Book review: The Fires, by Joe Flood

A book was released recently which I would like to recommend to you.  The Fires by Joe Flood (Riverhead) is an account of the circumstances and driving forces behind what FDNY famously experienced as The War Years.  While the famous line during the World Series that “the Bronx is burning” is the beachhead in the public imagination, Dennis Smith’s Report From Engine Co. 82 was the defining book for an era of the FDNY and inspired countless young men and women across the country to join the fire service.  But where the World Series line is the What and Engine Co. 82 is the How, The Fires is the Why.

Author Joe Flood frames the story with two tragedies that are still discussed throughout the American fire service: The Wonder Drug store fire and collapse in 1966 and the Waldbaum’s grocery store fire and collapse in 1978.  In between he tells the story of a pair of reform-minded idealists, Chief and Commissioner John O’Hagan of the FDNY and Mayor John Lindsay of New York City.  Both were true believers in statistical systems analyses in thrall to the idea that all sorts of complex systems could be reduced to equations and rationalized.  Flood also argues that they were adherents to what Charles Lindblom called Root Planning, the idea that an old system of governance can be ripped out and replaced wholesale.

O’Hagan’s myriad life safety reforms and command innovations pale in comparison to his assiduous pursuit of “efficiency”, that is to say, cutting staffing and companies.  Even as the Bronx was burning on a scale rarely seen outside of a Western wildfire season, O’Hagan was eliminating companies, cutting firefighter positions, and closing firehouses.  For justification he used the NYC-RAND Institute, a branch of the legendary military-industrial think tank.

Though ostensibly about the destruction of the Bronx, Flood spends approximately half the book delving into the history of systems analysis and Root-style central planning.  From logistics and naval bombing planning in World War II to the post-War revolution at Ford Motor Company and onto Cold War wargaming in the 1950s, Flood offers an illuminating sketch of the genesis and evolution of RAND-style analysis.  His discussion of branch-style urban planning moves from Robert Moses to Le Corbusier to societal atomization to the freeway movement of the 1950s and the construction of the World Trade Center.  Also coming into the discussion is the movement for “planned shrinkage”, once more en vogue today in the American Rust Belt.

Flood does a competent job of intertwining these disparate examples of these two converging themes.  These phenomena provided the intellectual justification, indeed, the encouragement, for allowing the Bronx to burn during the War Years.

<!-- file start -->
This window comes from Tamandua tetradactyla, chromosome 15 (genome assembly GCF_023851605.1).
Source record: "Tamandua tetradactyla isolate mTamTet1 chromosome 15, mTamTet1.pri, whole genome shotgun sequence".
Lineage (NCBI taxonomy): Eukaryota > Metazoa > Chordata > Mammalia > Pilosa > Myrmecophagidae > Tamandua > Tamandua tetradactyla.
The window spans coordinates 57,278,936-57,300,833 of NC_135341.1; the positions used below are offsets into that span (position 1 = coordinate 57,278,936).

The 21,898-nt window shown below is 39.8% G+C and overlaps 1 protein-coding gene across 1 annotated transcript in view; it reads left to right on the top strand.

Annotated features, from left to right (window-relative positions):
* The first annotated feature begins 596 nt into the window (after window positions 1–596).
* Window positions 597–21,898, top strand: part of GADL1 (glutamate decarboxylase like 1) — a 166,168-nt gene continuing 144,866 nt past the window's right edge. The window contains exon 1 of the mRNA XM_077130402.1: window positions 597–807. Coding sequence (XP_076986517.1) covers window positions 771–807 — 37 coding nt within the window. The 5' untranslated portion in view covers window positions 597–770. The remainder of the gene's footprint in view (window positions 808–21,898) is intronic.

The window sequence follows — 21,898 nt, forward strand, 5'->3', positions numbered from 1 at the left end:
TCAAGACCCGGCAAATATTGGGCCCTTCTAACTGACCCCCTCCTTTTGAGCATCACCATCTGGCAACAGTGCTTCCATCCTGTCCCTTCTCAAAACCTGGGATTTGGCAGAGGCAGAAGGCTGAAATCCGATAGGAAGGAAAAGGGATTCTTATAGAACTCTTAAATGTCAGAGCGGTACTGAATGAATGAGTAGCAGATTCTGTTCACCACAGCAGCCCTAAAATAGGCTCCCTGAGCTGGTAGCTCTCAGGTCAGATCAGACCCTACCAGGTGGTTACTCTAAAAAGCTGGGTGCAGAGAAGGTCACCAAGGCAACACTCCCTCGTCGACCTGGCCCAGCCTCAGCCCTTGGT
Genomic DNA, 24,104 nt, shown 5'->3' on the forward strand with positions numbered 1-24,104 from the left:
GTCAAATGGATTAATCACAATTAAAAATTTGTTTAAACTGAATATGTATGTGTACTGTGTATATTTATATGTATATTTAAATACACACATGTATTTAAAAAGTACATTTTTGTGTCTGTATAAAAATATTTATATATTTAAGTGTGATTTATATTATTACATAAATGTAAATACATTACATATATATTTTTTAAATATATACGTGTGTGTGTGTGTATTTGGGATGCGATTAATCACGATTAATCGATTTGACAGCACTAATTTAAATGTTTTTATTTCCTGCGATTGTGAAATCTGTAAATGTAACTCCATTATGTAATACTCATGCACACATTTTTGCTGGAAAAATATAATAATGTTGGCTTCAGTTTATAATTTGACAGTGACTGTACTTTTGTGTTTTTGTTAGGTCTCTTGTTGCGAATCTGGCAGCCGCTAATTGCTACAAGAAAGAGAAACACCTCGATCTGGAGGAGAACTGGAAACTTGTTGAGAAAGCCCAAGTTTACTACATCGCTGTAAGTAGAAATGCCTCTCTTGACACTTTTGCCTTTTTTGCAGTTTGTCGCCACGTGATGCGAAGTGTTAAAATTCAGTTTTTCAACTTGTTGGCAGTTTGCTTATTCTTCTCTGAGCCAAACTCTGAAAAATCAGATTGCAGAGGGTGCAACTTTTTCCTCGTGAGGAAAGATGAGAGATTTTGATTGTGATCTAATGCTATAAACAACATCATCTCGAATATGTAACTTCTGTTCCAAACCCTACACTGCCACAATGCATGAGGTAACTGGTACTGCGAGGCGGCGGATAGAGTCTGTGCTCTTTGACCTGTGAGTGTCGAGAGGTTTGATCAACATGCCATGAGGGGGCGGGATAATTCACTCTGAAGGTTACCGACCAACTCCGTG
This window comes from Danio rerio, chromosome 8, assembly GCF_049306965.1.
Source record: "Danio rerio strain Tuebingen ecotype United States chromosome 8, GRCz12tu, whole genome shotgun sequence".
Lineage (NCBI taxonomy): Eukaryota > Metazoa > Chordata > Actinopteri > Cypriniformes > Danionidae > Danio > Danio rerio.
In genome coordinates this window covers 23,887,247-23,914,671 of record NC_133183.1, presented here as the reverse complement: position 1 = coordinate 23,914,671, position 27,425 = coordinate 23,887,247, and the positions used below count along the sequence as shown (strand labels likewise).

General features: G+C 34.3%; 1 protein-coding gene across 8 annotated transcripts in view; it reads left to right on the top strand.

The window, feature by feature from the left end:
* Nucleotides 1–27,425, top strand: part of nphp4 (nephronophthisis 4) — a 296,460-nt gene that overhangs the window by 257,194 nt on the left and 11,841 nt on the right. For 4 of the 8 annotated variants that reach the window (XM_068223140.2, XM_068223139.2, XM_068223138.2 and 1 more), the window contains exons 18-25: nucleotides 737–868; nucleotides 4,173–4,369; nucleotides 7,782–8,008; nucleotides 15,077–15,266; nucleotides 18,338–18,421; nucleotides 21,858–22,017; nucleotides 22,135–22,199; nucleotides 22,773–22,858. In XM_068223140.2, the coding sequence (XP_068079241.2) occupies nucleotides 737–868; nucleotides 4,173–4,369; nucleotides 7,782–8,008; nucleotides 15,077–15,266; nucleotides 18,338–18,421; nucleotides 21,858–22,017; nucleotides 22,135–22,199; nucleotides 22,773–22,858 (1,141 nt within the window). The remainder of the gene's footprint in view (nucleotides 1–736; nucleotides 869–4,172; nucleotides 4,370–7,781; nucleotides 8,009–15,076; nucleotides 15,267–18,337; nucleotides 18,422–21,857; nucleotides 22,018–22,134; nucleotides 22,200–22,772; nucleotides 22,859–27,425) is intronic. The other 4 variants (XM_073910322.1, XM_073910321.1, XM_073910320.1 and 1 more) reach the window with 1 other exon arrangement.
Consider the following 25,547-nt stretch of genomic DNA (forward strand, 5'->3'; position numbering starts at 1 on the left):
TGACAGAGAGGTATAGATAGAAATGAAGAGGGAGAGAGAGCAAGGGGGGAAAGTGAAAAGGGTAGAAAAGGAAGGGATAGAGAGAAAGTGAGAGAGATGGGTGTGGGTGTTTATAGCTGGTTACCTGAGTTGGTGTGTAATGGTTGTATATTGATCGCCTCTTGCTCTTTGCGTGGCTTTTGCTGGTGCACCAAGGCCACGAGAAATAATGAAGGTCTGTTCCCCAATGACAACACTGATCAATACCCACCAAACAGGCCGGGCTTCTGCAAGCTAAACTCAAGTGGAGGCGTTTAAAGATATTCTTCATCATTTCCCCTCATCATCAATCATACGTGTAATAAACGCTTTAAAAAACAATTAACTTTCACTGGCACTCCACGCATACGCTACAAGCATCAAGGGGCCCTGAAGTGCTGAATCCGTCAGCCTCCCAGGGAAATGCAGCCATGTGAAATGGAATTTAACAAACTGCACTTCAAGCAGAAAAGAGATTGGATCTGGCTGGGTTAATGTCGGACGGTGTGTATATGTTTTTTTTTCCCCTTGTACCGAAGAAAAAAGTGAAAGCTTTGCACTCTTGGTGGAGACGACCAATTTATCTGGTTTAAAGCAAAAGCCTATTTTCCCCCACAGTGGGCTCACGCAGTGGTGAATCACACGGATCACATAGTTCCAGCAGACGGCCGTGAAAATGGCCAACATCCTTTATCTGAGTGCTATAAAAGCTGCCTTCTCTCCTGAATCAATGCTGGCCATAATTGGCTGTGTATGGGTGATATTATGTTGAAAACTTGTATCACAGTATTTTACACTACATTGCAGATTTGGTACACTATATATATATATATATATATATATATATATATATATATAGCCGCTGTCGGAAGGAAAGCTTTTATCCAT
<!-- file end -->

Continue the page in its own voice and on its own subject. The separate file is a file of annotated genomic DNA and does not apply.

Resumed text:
The results were staggering, with XXXX of the housing stock disappearing over the years XXXX-XXXX.  A whole community was utterly plowed under and allowed to disperse on the winds.  The human toll, in both lives lost and lives destroyed, probably remains untold.

If you are looking for a tale of firemen facing hardship when the fires were hotter and the water was wetter, this is not it.  Though there are some war stories and plenty of interviews with the players, the focus of the book is on the True Believerism of people like Lindsay and O’Hagan.  Most striking is the example of a man by all accounts dedicated to excellence who, through overpowering personal ambition, blind dedication to a faulty cause, and a failure to exercise personal judgment, forsook all the fire service stands for.

Students of leadership and administration will do well to note these cautionary themes.  Those with an interest in fire service history will find a multidisciplinary survey of the causes of one of the darkest periods every endured by firefighters in America.  Others, who are not likely to read this blog, may just find he history interesting, especially as it relates to urbanism, 1960s unrest, 1970s malaise, and the ever-fascinating New York City.  At a time when “leaders” and politicians are once again sacrificing safety for what they think is efficiency, the fire service should studiously revisit its past.

A note for those seeking to delve deeper into the causes and effects of the fires themselves:  the sociological work A Plague On Your Houses by Deborah and Rodrick Wallace offers an excellent academic discussion of fire contagion, housing stock destruction, and myriad sociologic factors at play in the Bronx at the time.

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